AVANT-GARDE, is a French military term meaning “vanguard,” which has applied since the 19th century to advanced and experimental movements in the arts. Of ten associated with “modernism,” the word “avant-garde” implies change in the form -of art, as well as an effort on the part of the artist to release himself and his work from the bondage of established tastes. The avant-garde accepts a long struggle to sustain its existence before gaining recognition as a legitimate artistic expression.
The degree to which the avant-garde manifests opposition to established taste and academic practice often verges on scandal and violence, as in the Dada and sürrealist public demonstrations of the 1920’s. Artists and writers of the avant-garde usually form a loose community and rely on intellectual exchange and collaboration among the various arts. They often find inspiration in such disciplines outside the arts as science and revolutionary political movements, and their efforts tend to take shape around a publication or art gallery that is sympathetic to their work. It is often difficult to winnow the chaff of hoax and opportunism from their experiments and high-spirited behavior.
Origins. The origins of the avant-garde are primarily French, with roots in 19th century European romanticism. Its spirit emerges clearly in the antiacademic position of the impressionist and neoimpressionist painters, which coincided with the founding of the new theaters favoring extreme realism and with the symbolist movement in poetry. The pseudoscientifîc school of naturalism in the novel developed in the same period under the leadership of Zola. Out of this turmoil in the arts emerged the contradictory positions closely associated with the avant-garde: art for art’s sake; the poete maudit, or “outcast poet,” who defies society and traditional values; and Rimbaud‘s inflammatory dictum, “changer la vie” (change life). Contemporaneously, with Baudelaire as the key figüre, the earlier traditions of the dandy and the starving Bohemian artist combined into the figüre of the defiant, dedicated artist “on strike” against society but hard at work for his individual vision.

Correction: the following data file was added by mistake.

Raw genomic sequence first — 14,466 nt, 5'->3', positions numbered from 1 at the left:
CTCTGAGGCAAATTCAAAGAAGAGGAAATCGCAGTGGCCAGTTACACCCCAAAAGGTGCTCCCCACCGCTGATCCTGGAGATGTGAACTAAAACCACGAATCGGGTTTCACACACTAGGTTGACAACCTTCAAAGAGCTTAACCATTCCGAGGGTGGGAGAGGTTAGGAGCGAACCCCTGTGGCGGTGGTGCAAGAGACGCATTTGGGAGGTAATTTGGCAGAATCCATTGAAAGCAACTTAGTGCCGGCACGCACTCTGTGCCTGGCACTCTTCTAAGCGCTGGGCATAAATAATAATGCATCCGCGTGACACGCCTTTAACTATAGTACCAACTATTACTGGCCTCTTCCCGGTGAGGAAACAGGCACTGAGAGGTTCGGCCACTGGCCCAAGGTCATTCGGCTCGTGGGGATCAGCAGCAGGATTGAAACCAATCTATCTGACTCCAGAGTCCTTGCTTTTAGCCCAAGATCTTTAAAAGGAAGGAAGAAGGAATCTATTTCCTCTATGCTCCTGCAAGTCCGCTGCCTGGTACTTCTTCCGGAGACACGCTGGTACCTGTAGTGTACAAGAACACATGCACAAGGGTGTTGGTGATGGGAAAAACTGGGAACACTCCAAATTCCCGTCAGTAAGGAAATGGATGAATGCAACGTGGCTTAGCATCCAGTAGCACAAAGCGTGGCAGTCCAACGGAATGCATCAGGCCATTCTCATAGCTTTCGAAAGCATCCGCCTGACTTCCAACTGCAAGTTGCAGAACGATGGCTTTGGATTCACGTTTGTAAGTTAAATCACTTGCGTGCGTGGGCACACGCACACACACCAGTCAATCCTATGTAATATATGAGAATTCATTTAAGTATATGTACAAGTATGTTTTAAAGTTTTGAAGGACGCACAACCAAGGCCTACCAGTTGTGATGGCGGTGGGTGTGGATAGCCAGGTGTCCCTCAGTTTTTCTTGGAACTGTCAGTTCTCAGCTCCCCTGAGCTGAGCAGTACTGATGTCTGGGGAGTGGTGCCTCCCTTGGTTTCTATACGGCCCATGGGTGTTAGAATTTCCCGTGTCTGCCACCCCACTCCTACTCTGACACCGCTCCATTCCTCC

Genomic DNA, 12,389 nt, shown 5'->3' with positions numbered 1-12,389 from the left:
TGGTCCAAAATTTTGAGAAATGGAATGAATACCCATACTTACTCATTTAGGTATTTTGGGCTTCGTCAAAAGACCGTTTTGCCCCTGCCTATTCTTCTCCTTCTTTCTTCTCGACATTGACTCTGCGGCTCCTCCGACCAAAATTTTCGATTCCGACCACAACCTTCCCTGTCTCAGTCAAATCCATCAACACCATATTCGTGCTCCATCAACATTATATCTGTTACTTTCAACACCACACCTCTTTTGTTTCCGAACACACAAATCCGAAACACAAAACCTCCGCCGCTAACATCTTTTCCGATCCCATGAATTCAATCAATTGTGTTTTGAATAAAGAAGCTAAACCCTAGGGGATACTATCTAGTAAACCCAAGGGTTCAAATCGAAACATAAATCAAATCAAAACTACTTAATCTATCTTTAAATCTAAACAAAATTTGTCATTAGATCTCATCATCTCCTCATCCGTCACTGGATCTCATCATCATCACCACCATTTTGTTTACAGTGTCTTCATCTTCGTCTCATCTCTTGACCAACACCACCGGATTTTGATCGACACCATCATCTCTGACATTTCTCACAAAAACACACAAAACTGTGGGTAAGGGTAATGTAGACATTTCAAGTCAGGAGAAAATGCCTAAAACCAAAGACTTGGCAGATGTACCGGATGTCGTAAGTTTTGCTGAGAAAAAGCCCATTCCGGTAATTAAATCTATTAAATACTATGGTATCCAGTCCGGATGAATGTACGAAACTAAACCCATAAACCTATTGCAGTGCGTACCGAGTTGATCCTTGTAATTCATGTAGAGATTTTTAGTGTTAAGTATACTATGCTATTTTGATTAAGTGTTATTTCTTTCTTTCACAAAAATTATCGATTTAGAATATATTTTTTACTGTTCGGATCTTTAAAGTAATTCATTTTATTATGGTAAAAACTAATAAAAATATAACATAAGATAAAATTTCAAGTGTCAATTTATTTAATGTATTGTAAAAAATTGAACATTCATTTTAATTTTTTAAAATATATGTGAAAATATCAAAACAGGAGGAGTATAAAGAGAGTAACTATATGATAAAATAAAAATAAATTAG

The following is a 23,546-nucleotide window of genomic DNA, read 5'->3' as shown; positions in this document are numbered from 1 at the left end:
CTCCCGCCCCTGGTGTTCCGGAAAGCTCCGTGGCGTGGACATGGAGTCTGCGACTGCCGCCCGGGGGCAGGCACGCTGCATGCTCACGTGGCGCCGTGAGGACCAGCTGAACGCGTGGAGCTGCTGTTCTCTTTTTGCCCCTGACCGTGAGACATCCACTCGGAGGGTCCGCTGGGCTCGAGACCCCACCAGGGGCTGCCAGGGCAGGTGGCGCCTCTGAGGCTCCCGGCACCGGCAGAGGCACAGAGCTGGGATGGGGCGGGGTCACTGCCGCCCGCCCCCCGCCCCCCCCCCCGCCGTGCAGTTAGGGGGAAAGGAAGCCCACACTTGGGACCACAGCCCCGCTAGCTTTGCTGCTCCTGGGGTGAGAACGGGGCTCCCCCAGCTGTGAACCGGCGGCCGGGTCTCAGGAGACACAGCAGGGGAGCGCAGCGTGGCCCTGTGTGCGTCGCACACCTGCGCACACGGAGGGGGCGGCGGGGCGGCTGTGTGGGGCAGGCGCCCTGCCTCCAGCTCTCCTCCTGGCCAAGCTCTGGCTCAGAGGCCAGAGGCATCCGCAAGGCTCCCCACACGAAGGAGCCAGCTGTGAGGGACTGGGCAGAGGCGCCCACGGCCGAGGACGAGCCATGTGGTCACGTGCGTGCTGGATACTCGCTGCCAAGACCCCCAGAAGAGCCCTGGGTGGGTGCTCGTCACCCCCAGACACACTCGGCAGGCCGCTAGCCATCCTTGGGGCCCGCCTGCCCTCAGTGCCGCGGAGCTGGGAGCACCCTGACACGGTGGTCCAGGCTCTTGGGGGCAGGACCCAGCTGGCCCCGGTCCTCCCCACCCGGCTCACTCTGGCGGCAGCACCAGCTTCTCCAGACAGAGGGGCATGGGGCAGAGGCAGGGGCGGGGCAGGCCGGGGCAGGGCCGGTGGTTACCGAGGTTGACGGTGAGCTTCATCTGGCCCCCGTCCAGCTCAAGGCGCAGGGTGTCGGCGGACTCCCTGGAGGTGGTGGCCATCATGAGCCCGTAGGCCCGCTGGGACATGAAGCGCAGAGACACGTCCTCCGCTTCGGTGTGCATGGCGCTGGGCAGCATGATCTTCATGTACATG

20th Century Avant-Garde. In the 20th century, Paris produced most of the highly organized movements that have come to represent the avant-garde to a wide segment of Western culture: fauvism, cubism, Dada, surrealism, and, after World War II, existentialism. Italy produced futurism, one of the earliest avant-garde schools of the 20th century, and England spawned vorticism in the years before World War II. In Germany the Blaue Reiter (Blue Rider) group of painters prepared the way for expressionism, a powerful movement that in-fluenced and was influenced by ali the arts, including motion pictures and architecture. Many of these movements had parallels in Russia after the Bolshevik Revolution—Miakovsky’s poetry was oriented toward futurism, as were the films of Eisenstein.
The avant-garde spirit in the United States began with the historic Armory Show of 1913. However, among American avant-garde artists there was a tendency to avoid group activity except when in Europe. Generally, the American avant-garde organized its following abroad.
The enormous consumption of art and literatüre in the mid-20th century by new media of communication has exploited (some say eliminated) the avant-garde as an effective artistic Ininority. However, recent examples of experi-mentation in the arts, such as “happenings” (the combination of several arts in a single, semi-improvised performance) and “pop art,” whose antiart attitude disavows Western art’s entire esthetic heritage, suggest that a militantly pro-gressive avant-garde element stili exists among artists.